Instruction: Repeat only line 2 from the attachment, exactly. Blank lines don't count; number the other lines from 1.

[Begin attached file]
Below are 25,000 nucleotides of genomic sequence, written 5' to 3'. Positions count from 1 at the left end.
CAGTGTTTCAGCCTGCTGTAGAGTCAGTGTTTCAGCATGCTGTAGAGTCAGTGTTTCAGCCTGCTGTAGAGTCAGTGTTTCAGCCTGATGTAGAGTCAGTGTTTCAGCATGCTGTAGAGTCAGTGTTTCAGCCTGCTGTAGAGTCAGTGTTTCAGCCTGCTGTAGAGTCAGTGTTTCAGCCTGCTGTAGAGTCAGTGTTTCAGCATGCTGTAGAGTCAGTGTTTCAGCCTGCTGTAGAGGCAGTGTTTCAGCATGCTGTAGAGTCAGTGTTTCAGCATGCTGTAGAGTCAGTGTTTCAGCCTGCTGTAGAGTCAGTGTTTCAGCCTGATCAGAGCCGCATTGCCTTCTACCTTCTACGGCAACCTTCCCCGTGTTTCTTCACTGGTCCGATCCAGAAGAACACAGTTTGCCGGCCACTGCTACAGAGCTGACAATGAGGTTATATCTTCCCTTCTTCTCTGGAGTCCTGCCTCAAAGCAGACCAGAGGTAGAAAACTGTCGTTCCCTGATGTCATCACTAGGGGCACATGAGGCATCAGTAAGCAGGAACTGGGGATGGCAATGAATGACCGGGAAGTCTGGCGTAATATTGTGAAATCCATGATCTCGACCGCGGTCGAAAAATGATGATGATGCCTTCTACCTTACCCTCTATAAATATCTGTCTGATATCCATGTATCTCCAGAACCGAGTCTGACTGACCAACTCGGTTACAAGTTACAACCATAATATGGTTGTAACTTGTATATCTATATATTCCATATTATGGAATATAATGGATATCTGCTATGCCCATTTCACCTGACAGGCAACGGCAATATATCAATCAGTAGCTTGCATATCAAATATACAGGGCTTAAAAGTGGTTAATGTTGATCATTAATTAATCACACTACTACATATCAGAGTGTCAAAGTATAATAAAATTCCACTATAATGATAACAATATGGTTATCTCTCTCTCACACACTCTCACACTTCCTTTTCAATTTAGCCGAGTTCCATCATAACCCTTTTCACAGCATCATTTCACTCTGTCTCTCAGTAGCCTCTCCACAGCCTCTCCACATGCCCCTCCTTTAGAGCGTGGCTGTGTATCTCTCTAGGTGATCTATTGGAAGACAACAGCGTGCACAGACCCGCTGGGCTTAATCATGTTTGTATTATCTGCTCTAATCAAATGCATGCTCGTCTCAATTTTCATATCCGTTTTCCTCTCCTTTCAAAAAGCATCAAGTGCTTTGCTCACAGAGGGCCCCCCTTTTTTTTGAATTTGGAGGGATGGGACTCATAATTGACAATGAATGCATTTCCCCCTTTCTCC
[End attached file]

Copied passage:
CAGTGTTTCAGCCTGCTGTAGAGTCAGTGTTTCAGCATGCTGTAGAGTCAGTGTTTCAGCCTGCTGTAGAGTCAGTGTTTCAGCCTGATGTAGAGTCAGTGTTTCAGCATGCTGTAGAGTCAGTGTTTCAGCCTGCTGTAGAGTCAGTGTTTCAGCCTGCTGTAGAGTCAGTGTTTCAGCCTGCTGTAGAGTCAGTGTTTCAGCATGCTGTAGAGTCAGTGTTTCAGCCTGCTGTAGAGGCAGTGTTTCAGCATGCTGTAGAGTCAGTGTTTCAGCATGCTGTAGAGTCAGTGTTTCAGCCTGCTGTAGAGTCAGTGTTTCAGCCTGATCAGAGCCGCATTGCCTTCTACCTTCTACGGCAACCTTCCCCGTGTTTCTTCACTGGTCCGATCCAGAAGAACACAGTTTGCCGGCCACTGCTACAGAGCTGACAATGAGGTTATATCTTCCCTTCTTCTCTGGAGTCCTGCCTCAAAGCAGACCAGAGGTAGAAAACTGTCGTTCCCTGATGTCATCACTAGGGGCACATGAGGCATCAGTAAGCAGGAACTGGGGATGGCAATGAATGACCGGGAAGTCTGGCGTAATATTGTGAAATCCATGATCTCGACCGCGGTCGAAAAATGATGATGATGCCTTCTACCTTACCCTCTATAAATATCTGTCTGATATCCATGTATCTCCAGAACCGAGTCTGACTGACCAACTCGGTTACAAGTTACAACCATAATATGGTTGTAACTTGTATATCTATATATTCCATATTATGGAATATAATGGATATCTGCTATGCCCATTTCACCTGACAGGCAACGGCAATATATCAATCAGTAGCTTGCATATCAAATATACAGGGCTTAAAAGTGGTTAATGTTGATCATTAATTAATCACACTACTACATATCAGAGTGTCAAAGTATAATAAAATTCCACTATAATGATAACAATATGGTTATCTCTCTCTCACACACTCTCACACTTCCTTTTCAATTTAGCCGAGTTCCATCATAACCCTTTTCACAGCATCATTTCACTCTGTCTCTCAGTAGCCTCTCCACAGCCTCTCCACATGCCCCTCCTTTAGAGCGTGGCTGTGTATCTCTCTAGGTGATCTATTGGAAGACAACAGCGTGCACAGACCCGCTGGGCTTAATCATGTTTGTATTATCTGCTCTAATCAAATGCATGCTCGTCTCAATTTTCATATCCGTTTTCCTCTCCTTTCAAAAAGCATCAAGTGCTTTGCTCACAGAGGGCCCCCCTTTTTTTTGAATTTGGAGGGATGGGACTCATAATTGACAATGAATGCATTTCCCCCTTTCTCC